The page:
Posted: Sun April 1, 2012 7:10PM; Updated: Sun April 1, 2012 8:13PM
Bruce Martin
Bruce Martin>INSIDE NASCAR

Wild finish helps Newman emerge in Victory Lane at Martinsville

Story Highlights

Ryan Newman won at Martinsville after a three-wide accident took out leaders

Prior to the wreck, Hendrick Motorsports was set to finish with three cars at the top

Plus: Dale Earnhardt Jr. sees impressive day, Kasey Kahne struggles and more

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Ryan Newman
Ryan Newman emerged after a late wreck to take the checkered flag at Martinsville.
Don Peterson/AP

MARTINSVILLE, Va. -- After crisscrossing the country twice in the last three weeks the NASCAR Sprint Cup Series returned to its roots at Martinsville Speedway. It's both the oldest and the shortest track on the schedule and gives the fans a blast from the past -- fender-banging, short-track racing.

But while the .542-mile paperclip-shaped flat track may be short on length it certainly was long on storylines, including a wild finish and what could have been an historic win by Hendrick Motorsports. But the dream 1-2-3 finish ended in a heap to give the race a surprise winner in Ryan Newman in the longest race in Martinsville Speedway history -- 515 laps for a scheduled 500-lap contest.

So let's get right to five things we learned from NASCAR at Martinsville.

1. A wild turn of events determined the end of the race and puts Newman in victory lane. Looking for something to ruin what could have been a great storyline? Look no further than David Reutimann, who drove around for about five laps well off the pace and, rather than come into the pits and drop out of the race, decided to park his car against the inside wall on the front stretch with three laps left in the scheduled 500-lap contest. At the time three Hendrick Motorsports cars led the pack with Jeff Gordon as the leader followed by Jimmie Johnson and Dale Earnhardt, Jr.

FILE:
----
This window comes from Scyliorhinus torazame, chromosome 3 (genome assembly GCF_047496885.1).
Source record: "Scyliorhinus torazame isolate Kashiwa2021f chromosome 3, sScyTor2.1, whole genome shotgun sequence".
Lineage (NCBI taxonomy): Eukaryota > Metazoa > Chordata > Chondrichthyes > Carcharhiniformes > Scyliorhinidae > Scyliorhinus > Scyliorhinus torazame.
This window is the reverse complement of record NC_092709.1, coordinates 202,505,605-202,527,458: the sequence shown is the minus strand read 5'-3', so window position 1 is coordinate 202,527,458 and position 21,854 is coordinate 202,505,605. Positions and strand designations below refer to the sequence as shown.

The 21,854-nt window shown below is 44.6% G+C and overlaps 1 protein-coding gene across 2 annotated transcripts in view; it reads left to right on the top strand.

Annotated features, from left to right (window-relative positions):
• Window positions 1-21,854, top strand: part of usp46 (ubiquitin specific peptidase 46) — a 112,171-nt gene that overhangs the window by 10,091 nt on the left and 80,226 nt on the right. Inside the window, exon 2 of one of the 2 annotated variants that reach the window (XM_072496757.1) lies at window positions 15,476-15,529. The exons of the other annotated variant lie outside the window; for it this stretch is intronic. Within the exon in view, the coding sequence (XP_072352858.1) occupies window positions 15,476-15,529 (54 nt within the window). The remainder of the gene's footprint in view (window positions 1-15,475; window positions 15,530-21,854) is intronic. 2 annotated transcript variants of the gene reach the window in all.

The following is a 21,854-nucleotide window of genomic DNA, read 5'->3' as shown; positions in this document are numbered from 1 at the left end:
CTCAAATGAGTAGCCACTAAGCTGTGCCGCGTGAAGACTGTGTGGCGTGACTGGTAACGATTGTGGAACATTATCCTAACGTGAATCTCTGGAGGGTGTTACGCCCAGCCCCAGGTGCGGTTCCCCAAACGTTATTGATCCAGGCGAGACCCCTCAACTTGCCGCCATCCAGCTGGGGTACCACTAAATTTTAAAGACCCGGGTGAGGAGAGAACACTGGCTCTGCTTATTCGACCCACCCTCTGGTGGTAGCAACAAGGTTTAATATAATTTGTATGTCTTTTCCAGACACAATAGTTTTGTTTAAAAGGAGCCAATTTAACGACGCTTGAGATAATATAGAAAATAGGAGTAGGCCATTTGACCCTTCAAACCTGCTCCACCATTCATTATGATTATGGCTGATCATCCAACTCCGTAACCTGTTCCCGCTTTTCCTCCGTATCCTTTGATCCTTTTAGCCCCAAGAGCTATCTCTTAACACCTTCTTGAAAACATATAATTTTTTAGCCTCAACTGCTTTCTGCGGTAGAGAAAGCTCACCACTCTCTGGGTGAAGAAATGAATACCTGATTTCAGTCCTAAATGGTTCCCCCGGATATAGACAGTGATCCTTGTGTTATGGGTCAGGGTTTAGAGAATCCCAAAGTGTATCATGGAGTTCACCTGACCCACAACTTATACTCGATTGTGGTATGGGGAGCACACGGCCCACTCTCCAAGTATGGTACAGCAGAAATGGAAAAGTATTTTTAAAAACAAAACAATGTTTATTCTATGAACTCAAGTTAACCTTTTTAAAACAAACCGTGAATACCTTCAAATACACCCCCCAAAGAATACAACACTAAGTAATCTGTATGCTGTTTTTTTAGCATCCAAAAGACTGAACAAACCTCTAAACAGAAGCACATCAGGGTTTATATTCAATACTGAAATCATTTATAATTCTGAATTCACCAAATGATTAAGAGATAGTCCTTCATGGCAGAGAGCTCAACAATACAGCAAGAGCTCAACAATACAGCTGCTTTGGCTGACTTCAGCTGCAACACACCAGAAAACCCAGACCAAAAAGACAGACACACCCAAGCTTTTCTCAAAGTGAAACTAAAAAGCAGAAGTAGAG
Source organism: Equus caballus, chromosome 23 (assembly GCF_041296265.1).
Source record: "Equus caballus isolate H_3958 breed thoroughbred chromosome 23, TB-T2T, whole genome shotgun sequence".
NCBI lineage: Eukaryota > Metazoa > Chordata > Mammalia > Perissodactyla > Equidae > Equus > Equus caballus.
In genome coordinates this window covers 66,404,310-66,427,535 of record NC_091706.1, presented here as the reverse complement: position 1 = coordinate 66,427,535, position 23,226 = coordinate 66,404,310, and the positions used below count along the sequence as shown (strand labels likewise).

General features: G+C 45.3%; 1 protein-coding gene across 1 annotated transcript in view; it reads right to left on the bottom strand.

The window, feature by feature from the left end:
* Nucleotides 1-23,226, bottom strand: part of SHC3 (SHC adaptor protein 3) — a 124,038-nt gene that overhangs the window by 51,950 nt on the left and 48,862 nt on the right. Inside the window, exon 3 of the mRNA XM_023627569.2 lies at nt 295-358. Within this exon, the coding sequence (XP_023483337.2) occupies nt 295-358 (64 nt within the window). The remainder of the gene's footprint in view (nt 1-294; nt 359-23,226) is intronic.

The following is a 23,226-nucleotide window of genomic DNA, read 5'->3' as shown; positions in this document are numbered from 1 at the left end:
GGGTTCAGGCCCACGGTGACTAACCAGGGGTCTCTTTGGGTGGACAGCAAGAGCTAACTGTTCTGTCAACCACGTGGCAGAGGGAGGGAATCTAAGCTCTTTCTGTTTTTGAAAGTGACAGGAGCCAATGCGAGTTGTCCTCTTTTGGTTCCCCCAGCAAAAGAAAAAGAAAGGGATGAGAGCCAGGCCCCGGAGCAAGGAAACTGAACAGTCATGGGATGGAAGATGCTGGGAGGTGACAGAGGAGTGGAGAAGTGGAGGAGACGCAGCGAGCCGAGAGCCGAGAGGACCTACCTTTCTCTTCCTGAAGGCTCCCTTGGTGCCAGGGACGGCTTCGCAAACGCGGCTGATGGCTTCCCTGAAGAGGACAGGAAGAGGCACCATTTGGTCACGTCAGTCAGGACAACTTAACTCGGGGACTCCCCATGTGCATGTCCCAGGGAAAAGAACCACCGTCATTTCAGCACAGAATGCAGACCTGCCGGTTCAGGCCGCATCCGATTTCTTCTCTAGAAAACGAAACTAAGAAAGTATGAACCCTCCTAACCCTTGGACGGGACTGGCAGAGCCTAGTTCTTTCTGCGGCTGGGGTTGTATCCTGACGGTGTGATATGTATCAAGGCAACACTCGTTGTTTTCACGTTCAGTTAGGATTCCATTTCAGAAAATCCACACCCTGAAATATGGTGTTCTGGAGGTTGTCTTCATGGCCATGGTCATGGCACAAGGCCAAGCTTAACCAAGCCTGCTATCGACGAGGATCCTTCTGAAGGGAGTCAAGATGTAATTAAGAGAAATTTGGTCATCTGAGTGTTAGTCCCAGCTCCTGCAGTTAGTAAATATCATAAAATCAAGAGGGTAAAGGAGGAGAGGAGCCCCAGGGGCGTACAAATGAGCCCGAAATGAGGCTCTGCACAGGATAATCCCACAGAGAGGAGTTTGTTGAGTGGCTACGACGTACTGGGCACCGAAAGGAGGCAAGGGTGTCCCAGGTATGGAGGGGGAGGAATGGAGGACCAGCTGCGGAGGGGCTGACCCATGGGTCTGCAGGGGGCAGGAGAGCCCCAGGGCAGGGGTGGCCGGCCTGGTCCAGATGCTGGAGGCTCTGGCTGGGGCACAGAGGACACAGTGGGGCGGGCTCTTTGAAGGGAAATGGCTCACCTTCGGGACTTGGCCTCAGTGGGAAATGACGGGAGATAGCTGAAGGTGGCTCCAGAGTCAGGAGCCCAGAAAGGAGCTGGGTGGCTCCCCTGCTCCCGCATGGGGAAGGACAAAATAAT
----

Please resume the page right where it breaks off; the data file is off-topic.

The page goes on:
Gordon had led 328 laps and Johnson was in front for 112 but when the green flag dropped, Newman ran into the back of Clint Bowyer's Toyota. That sent Bowyer into a three-wide scenario in Turn 1. Bowyer's car ran into the side of Gordon's Chevy which sent it into Johnson's Chevy, all but ending any chances those cars had at winning the race.

Gordon's car ran out of fuel in the ensuing yellow flag laps and he would finish 14th. Johnson finished 12th and Bowyer 10th.

That left the unlikely duo of Newman and A.J. Allmendinger to fight it out in a green-, white-, checkered-flag finish with Newman scoring his first Martinsville win, the 16th of his Cup career in 374 starts.

The third Hendrick car was driven by Dale Earnhardt, Jr. who had some choice words to say about Reutimann in the closing laps and after the race.

"That was really (crappy) Reutimann drove around broke for five laps and they never threw the caution," Earnhardt said afterward. "That's chicken (bleep) if you ask me."

SI.com asked Earnhardt to further explain Reutimann's impact on the end of Sunday's race in the post-race media conference.